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The Mediterranean Sea is experiencing an unprecedented ‘Blue Gold Rush’. And despite accounting for only 1% of the oceans, it is already one of the busiest and most developed in the world. Competition for maritime space and resources has never been higher. Interactions with marine protected areas have never been so frequent.
For thousands of years, the seas and oceans represented infinite space, giving the feeling that humanity might be free of constraints and limitations. The illusion lasted until the middle of the 20th century, when increasingly intensive fishing began to degrade global fish stocks. Since then, many more activities have developed in Mediterranean coastal areas and on the open sea, competing for the same resources and the same spaces.
Activities such as shipping have rapidly intensified, cruise tourism has been growing swiftly, and new sectors such as offshore wind energy and marine mining have recently begun developing.
On the other hand, the Mediterranean Sea hosts a multitude of areas of important ecological value which deliver a wide range of ecosystem services and are rich in biodiversity. Marine protected areas (MPAs) are the best known and most effective tool developed so far to protect those ecosystems. But today they're threatened by the ever-increasing interactions with human activities.
Marine Protected Areas (MPAs) are one of the most effective tools available to support the Good Environmental Status (GES) riparian states have committed to achieve: 10% of the world’s oceans under legal protection by 2020.
Yet, competition for maritime space will increase in the future, reflecting the pressing need to manage our waters more coherently.
Negotiations are likely to be channeled through public policies such as maritime spatial planning (MSP). The European Parliament has adopted legislation to create a common MSP framework in Europe, and Member States have been asked to deliver their first maritime spatial plans by 2021.
On the real side of the picture, MPA managers are wondering which marine uses they can allow inside the MPAs without weakening the conservation value of their protected areas.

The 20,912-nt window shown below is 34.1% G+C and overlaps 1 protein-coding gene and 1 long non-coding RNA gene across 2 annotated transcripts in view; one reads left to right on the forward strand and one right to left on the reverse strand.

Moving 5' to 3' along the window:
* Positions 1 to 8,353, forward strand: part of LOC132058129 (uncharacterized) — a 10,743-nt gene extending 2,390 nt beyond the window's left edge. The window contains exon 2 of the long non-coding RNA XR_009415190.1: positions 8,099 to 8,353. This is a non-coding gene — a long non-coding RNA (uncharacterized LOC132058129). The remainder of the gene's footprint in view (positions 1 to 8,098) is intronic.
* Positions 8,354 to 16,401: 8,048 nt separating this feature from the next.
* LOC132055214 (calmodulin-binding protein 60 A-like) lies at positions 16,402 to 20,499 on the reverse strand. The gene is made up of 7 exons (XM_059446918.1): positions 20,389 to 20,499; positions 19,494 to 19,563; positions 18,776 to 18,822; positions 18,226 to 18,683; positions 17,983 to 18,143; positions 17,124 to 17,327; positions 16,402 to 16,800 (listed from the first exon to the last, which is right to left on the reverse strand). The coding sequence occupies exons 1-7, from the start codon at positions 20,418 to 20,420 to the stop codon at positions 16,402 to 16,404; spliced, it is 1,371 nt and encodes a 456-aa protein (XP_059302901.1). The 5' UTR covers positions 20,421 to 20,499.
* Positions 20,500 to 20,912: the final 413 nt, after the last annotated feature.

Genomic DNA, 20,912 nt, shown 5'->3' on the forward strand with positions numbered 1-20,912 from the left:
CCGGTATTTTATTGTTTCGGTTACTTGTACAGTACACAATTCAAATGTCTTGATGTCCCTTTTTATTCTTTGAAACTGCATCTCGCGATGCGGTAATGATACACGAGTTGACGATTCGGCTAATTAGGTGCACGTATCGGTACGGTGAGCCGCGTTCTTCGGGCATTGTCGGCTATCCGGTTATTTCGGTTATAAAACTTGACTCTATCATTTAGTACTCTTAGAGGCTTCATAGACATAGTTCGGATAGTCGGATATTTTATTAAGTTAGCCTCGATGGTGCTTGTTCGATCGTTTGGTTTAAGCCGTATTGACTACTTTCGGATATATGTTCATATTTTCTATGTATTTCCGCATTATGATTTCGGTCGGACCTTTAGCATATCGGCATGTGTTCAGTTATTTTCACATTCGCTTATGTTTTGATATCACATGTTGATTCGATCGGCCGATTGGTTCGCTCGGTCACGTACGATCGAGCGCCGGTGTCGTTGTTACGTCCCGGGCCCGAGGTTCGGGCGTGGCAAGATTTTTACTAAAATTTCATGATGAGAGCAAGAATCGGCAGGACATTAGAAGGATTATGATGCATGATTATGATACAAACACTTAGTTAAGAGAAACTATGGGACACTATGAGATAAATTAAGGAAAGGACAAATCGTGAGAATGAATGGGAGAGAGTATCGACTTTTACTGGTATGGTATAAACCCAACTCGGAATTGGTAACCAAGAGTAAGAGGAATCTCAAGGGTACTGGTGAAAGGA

Sectors can be more or less compatible with MPAs. If MPA can achieve their conservation goals and demonstrate that under targeted regulations the impacts of economic activities can be avoided or sufficiently mitigated, then in principle compatibility can be guaranteed. Most Mediterranean MPAs are multi-use areas and already provide a wealth of experience on these issues.
This point is at the core of the PHAROS4MPAs project, which assesses how maritime traffic, offshore wind farms, aquaculture, cruise, small-scale fishing, recreational fishing and leisure boating affect Mediterranean MPAs, and suggests strategic approaches for avoiding or mitigating their impacts.
The PHAROS4MPAs project is trying to help, providing a set of practical recommendations for regional stakeholders on how the environmental impacts of 7 sectors can be prevented or minimized.
Future marine economic development must consider areas of ecological value in general and MPAs in particular, viewing them as part of a wider network where areas with different ecological functions connect.
◦ Avoid putting new pressures on existing MPAs through thoughtful MSP – e.g. avoid setting up offshore wind farms or fish farms within MPA boundaries, establish buffer zones around the MPA to avoid pressures at MPA borders etc.
◦ Protect ecosystems across a larger scale than solely within the MPA
◦ Where activities do take place, mitigate their impacts in an appropriate manner, taking into account cumulative impacts and staying focused on the overall carrying capacity of local ecosystems
◦ Spread knowledge of sustainable MPA management measures to the rest of the unprotected ocean: MPA managers can lead a change in our thinking about sustainability.
◦ Identify sustainable practices and conditions by sector to provide tailored guidelines and standards for sustainable Blue Growth.